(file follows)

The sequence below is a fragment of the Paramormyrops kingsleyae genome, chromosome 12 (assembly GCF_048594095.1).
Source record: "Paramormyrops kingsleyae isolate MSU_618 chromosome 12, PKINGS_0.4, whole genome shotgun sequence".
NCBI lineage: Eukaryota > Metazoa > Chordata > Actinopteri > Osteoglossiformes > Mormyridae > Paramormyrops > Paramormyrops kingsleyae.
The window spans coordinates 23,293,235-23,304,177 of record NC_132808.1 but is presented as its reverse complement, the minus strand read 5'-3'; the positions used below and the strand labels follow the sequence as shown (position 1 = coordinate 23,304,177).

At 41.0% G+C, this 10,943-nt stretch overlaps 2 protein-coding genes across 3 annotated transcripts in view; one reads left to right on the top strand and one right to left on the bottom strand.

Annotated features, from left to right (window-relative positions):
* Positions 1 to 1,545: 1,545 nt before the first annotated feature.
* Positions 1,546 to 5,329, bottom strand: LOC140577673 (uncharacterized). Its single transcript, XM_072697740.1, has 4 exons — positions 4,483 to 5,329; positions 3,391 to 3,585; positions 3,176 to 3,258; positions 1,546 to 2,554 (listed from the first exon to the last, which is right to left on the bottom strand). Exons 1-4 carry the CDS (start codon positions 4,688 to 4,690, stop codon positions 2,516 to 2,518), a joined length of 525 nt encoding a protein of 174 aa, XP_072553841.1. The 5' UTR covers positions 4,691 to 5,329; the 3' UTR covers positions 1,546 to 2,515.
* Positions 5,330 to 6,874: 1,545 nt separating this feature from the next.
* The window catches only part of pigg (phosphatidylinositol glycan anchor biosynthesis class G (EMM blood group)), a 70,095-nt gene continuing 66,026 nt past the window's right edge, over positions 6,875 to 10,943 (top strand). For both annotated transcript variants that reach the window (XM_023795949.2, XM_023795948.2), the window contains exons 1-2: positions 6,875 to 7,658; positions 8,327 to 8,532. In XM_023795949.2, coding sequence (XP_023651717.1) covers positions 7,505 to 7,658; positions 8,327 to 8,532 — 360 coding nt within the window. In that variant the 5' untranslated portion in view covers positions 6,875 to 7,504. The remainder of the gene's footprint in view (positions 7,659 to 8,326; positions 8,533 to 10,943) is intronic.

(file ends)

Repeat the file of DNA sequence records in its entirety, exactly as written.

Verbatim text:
The sequence below is a fragment of the Paramormyrops kingsleyae genome, chromosome 12 (assembly GCF_048594095.1).
Source record: "Paramormyrops kingsleyae isolate MSU_618 chromosome 12, PKINGS_0.4, whole genome shotgun sequence".
NCBI lineage: Eukaryota > Metazoa > Chordata > Actinopteri > Osteoglossiformes > Mormyridae > Paramormyrops > Paramormyrops kingsleyae.
The window spans coordinates 23,293,235-23,304,177 of record NC_132808.1 but is presented as its reverse complement, the minus strand read 5'-3'; the positions used below and the strand labels follow the sequence as shown (position 1 = coordinate 23,304,177).

At 41.0% G+C, this 10,943-nt stretch overlaps 2 protein-coding genes across 3 annotated transcripts in view; one reads left to right on the top strand and one right to left on the bottom strand.

Annotated features, from left to right (window-relative positions):
* Positions 1 to 1,545: 1,545 nt before the first annotated feature.
* Positions 1,546 to 5,329, bottom strand: LOC140577673 (uncharacterized). Its single transcript, XM_072697740.1, has 4 exons — positions 4,483 to 5,329; positions 3,391 to 3,585; positions 3,176 to 3,258; positions 1,546 to 2,554 (listed from the first exon to the last, which is right to left on the bottom strand). Exons 1-4 carry the CDS (start codon positions 4,688 to 4,690, stop codon positions 2,516 to 2,518), a joined length of 525 nt encoding a protein of 174 aa, XP_072553841.1. The 5' UTR covers positions 4,691 to 5,329; the 3' UTR covers positions 1,546 to 2,515.
* Positions 5,330 to 6,874: 1,545 nt separating this feature from the next.
* The window catches only part of pigg (phosphatidylinositol glycan anchor biosynthesis class G (EMM blood group)), a 70,095-nt gene continuing 66,026 nt past the window's right edge, over positions 6,875 to 10,943 (top strand). For both annotated transcript variants that reach the window (XM_023795949.2, XM_023795948.2), the window contains exons 1-2: positions 6,875 to 7,658; positions 8,327 to 8,532. In XM_023795949.2, coding sequence (XP_023651717.1) covers positions 7,505 to 7,658; positions 8,327 to 8,532 — 360 coding nt within the window. In that variant the 5' untranslated portion in view covers positions 6,875 to 7,504. The remainder of the gene's footprint in view (positions 7,659 to 8,326; positions 8,533 to 10,943) is intronic.